Take the case of the Fondulac Rehabilitation and Health Care Center in East Peoria, where in January a 74-year-old woman who was not psychotic was placed on the antipsychotic drug Risperdal, grew extremely weak and eventually died, records show.
According to inspection reports, a family member told investigators that when the patient was admitted to the home, she was assigned to a doctor who had never cared for her before.
The woman had no history of mental illness, but on her second day in the nursing home the doctor put her on Risperdal for " agitation," records show.
A family member complained to the nursing staff about her reaction to the medication and told inspectors she was difficult to awaken, couldn't hold her head up and was slobbering. But the doctor canceled a meeting to discuss the matter, the family member said.
On the woman's 20th day in the home, a nurse wrote in her notes that the woman was "lethargic, extremely limp, eyes rolled back in head," records state.
The family called the next morning to complain again about the drug, and the director of nursing pulled the woman's file. But 25 minutes later, the director called the family back with bad news: The woman had just died.
The state health department cited the nursing facility for failing to "medically justify" the administration of the drug, but Fondulac spokesman Greg Wilson said in an interview that the nursing home was not at fault.
"Nobody here at the facility makes any decisions on what medications that patients are on," Wilson said. "We follow the physician's orders."
Several nursing home owners interviewed by the Tribune said they have struggled with doctors who rarely make time to visit patients.
For instance, nursing home owner Stephen Miller said he fired one of his medical directors in 2007 for being "chronically inattentive" to patients, some of whom were taking psychotropic drugs. Miller owns 10 facilities in Illinois, several of which have been cited for violations involving psychotropics in the last eight years.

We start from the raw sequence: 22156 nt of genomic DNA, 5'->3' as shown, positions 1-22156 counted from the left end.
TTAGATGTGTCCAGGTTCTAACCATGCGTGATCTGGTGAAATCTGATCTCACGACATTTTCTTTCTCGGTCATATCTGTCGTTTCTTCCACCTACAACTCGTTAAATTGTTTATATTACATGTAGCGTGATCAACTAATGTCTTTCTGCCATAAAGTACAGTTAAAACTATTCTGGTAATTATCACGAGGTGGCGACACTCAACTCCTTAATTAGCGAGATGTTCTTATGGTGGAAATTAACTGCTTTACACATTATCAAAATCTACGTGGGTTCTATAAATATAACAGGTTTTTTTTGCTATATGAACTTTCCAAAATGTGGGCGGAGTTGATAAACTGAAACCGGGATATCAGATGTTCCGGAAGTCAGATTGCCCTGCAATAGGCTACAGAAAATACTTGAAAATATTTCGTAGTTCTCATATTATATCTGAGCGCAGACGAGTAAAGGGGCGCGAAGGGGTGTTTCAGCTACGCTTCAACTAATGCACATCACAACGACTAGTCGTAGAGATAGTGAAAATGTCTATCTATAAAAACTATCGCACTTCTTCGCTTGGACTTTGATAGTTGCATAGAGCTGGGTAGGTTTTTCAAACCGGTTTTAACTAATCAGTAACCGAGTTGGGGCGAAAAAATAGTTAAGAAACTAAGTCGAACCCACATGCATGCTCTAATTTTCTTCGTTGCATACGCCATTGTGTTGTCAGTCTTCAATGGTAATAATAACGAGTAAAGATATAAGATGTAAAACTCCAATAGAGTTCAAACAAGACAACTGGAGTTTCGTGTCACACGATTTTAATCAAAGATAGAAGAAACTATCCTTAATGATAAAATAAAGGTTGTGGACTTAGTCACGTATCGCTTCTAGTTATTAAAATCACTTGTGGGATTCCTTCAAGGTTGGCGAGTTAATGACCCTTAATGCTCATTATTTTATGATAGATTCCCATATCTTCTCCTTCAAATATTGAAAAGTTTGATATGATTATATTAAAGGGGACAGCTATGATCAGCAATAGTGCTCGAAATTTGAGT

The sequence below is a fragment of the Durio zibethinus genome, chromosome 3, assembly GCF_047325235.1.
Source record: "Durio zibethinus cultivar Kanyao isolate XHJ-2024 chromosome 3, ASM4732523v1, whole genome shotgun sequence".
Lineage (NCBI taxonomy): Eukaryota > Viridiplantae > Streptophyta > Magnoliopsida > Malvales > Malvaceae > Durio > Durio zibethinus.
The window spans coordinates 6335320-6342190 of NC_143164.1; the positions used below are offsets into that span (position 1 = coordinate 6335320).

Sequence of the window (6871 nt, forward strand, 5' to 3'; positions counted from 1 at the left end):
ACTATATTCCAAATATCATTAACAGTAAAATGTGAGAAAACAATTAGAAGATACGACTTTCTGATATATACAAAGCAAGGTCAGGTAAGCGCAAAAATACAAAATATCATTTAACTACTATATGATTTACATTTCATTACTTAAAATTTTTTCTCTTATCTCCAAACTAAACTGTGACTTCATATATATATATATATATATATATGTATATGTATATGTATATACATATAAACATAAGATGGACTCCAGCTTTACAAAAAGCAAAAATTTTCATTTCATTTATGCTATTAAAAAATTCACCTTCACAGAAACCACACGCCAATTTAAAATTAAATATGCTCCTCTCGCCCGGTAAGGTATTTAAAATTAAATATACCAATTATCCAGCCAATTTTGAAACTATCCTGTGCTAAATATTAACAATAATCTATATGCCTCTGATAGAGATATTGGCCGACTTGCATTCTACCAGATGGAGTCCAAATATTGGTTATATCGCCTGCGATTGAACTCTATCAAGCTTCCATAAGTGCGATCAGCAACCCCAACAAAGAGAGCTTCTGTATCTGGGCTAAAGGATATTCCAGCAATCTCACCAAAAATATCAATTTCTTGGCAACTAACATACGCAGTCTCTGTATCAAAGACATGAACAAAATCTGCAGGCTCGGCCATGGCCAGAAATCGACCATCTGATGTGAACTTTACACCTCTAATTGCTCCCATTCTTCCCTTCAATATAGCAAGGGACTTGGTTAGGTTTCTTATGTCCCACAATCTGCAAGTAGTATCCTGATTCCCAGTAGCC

Miller said the medical director visited patients only after Miller threatened to call the department of professional regulation. Even then, he said, the director performed only a cursory check.
"He dashed through the orders, signing them without processing what they were," Miller said. "He flew through that, then blasted around the building and spent just minutes with each patient."
Nursing homes are required to have pharmacists visit the facilities regularly and review prescriptions. If they discover irregularities, such as a patient placed on a drug without cause, they notify the nursing staff and doctor.
But the Tribune found that when pharmacists recommended that a psychotropic be discontinued or the dosage reduced, physicians sometimes ignored the advice.
The inspection reports -- and the facilities' written responses to citations -- also show that doctors have disagreed with the inspectors, who usually are nurses. Many doctors argued that their patients do better on psychotropics than off. Others said families demanded the medications. Some said they were puzzled that inspectors would urge patients be taken off drugs that have eliminated unwanted symptoms.
When inspectors at a facility in central Illinois in March reported finding a woman on an antidepressant who showed no signs of depression, they cited the home for not trying to reduce her medicine. Contacted by the inspectors, the doctor pointed to his medical expertise.
"How do you assess her for depression? She doesn't talk," he said. "She has lots of things wrong with her and lots of reasons for being depressed. It is my clinical judgment, all of that would make anyone depressed. I will not go by pharmacist recommendations."
Once, happy-go-luckyDelores Fleming, who likes to be called "Dee," lived in the same two-story house in Decatur for 40 years, and for a decade she had the same doctor. But in early 2008, her Alzheimer's disease worsened. She would leave the stove on or try to shovel snow without shoes.
Her six children decided that their mother, then 76, would be safer in the nearby Heritage Manor nursing home.